St. Lucia buns are a traditional Swedish bread eaten around the holidays. (St. Lucia’s Day is on December 13.) They’re typically made with saffron which give them their gorgeous yellow colour as well as their distinctive taste. I call these buns I made today “knockoffs” because not only were they not baked with St. Lucia’s spirit in mind, but also because their colour comes from the much cheaper turmeric. Basically, I just wanted to make cute swirly S-shaped buns. A different type of “swirl bread” from the taro and pumpkin breads earlier.
I followed the basic dough recipe as for the pandan buns, but skipped out on the pandan extract in favour of ground turmeric. I had a bit of a headache trying to get the buns to stay in their swirl shape (they kept coming apart as they rose), but they still turned out alright! I also tried out two other shapes for a couple of the buns.
Turns out, shaping bread is really really fun. And you can turn them into whatever shapes you want!
This morning I said goodbye to my parents as I flew back to Ontario. Very bittersweet, as I’m excited to start working again, but I’m going to miss my parents.
I was busy moving in yesterday and didn’t bother eating, but today, Kevin and I went out for lunch at an AYCE sushi restaurant just a few blocks from our door, Spring Sushi, across from Eaton Centre.
This restaurant has a few dishes that I normally don’t see at AYCE sushi places, so I will be posting an in-depth review of it in a few weeks.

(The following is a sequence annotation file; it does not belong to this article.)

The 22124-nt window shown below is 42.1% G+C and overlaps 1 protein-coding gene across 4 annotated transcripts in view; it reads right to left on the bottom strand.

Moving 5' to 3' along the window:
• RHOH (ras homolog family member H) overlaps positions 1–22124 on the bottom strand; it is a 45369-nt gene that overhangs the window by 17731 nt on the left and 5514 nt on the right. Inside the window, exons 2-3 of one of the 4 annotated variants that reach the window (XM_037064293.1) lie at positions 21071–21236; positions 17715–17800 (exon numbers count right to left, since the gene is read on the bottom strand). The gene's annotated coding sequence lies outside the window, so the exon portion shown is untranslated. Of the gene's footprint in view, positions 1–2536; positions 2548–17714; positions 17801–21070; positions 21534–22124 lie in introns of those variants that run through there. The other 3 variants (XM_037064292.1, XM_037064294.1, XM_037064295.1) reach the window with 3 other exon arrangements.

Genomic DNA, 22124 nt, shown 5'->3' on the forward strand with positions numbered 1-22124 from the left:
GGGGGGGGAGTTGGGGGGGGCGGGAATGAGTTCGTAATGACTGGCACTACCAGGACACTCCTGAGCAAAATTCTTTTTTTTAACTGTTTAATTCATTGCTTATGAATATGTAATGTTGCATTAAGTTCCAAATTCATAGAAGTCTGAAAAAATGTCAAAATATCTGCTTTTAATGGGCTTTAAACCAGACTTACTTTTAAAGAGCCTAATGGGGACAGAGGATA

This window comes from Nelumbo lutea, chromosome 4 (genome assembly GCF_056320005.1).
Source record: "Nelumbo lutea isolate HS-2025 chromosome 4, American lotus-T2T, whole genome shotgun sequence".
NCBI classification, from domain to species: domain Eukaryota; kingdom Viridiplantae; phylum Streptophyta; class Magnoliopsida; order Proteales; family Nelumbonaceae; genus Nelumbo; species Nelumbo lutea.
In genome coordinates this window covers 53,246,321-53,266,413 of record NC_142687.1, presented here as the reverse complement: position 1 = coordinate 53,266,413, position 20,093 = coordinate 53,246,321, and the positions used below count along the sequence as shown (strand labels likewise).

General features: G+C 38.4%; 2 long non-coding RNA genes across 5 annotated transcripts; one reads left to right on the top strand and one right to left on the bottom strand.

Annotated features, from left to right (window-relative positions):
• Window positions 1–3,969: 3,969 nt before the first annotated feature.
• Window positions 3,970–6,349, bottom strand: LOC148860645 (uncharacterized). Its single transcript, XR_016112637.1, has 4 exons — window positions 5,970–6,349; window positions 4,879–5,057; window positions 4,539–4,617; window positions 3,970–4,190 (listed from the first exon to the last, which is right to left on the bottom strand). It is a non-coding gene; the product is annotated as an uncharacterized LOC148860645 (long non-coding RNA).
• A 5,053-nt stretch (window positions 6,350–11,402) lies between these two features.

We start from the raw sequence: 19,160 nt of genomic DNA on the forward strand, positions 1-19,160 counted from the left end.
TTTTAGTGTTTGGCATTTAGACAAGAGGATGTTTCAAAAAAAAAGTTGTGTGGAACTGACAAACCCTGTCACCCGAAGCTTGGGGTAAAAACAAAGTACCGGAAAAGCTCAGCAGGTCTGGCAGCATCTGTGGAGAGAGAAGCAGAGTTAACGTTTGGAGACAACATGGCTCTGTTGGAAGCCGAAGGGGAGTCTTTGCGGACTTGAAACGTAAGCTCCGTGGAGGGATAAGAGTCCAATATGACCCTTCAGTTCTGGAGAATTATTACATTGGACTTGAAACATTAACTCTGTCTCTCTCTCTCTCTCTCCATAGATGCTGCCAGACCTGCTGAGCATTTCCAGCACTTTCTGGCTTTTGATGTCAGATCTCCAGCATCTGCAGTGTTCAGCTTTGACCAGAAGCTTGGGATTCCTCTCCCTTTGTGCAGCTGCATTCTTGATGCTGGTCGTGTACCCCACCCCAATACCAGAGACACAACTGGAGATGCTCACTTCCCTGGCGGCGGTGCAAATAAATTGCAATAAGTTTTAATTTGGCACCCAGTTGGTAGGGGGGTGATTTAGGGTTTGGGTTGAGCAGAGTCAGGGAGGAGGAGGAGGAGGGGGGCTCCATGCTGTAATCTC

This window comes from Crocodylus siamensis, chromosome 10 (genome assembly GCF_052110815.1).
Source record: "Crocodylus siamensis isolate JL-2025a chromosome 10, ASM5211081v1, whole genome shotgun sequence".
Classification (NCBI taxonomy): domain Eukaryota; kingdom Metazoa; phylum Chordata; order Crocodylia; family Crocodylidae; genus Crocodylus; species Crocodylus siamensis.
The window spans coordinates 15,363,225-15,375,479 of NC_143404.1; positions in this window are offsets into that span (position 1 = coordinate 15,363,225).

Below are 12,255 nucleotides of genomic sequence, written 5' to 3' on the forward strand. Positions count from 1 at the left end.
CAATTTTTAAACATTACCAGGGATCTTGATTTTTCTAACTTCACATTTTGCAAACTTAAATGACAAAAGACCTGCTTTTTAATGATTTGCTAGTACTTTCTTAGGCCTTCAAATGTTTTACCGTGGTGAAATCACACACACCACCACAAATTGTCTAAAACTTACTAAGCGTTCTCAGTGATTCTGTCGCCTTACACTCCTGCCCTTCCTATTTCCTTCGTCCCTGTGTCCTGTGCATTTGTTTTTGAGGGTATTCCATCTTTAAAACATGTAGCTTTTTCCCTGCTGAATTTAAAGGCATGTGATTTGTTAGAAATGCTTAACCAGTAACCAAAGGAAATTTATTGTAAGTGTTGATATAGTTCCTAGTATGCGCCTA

Queen Mother Cafe
Another weekend in Toronto, another Thai place… you guys know our MO by now. 🙂
Queen Mother Cafe serves Thai and Laotian cuisine, and we were both super excited to try it. Of course, Kevin ordered the khao soi, while I tried their pad thai. Neither of us were blown away by our meal.
The distinguishing feature of the khao soi here is the lack of crispy noodles on top, and the use of very thin egg noodles. Kevin didn’t like the flavour of the khao soi curry at all, and while I enjoyed the taste, I think I would’ve preferred thicker noodles. Maybe this variety of khao soi is a result of the fusion cooking between Thai and Laotian cultures? My pad thai was good, but not exciting. No depth of flavour, and a little too sweet for my taste. Basically, I think the pad thai could’ve been less sweet, and the khao soi on the other hand wasn’t quite sweet enough. Anyway, more on this in my restaurant review coming soon!
Before I sign off, I would also like to thank Wendie and Todd for featuring me on their blog, Unexplained Underfoot Objects. As a city girl who enjoys the idea of self-sufficiency, even if it’s not something I can realistically achieve at the moment, it’s been fun reading about their lives in each blog update. Check them out if you’re at all interested in homesteading!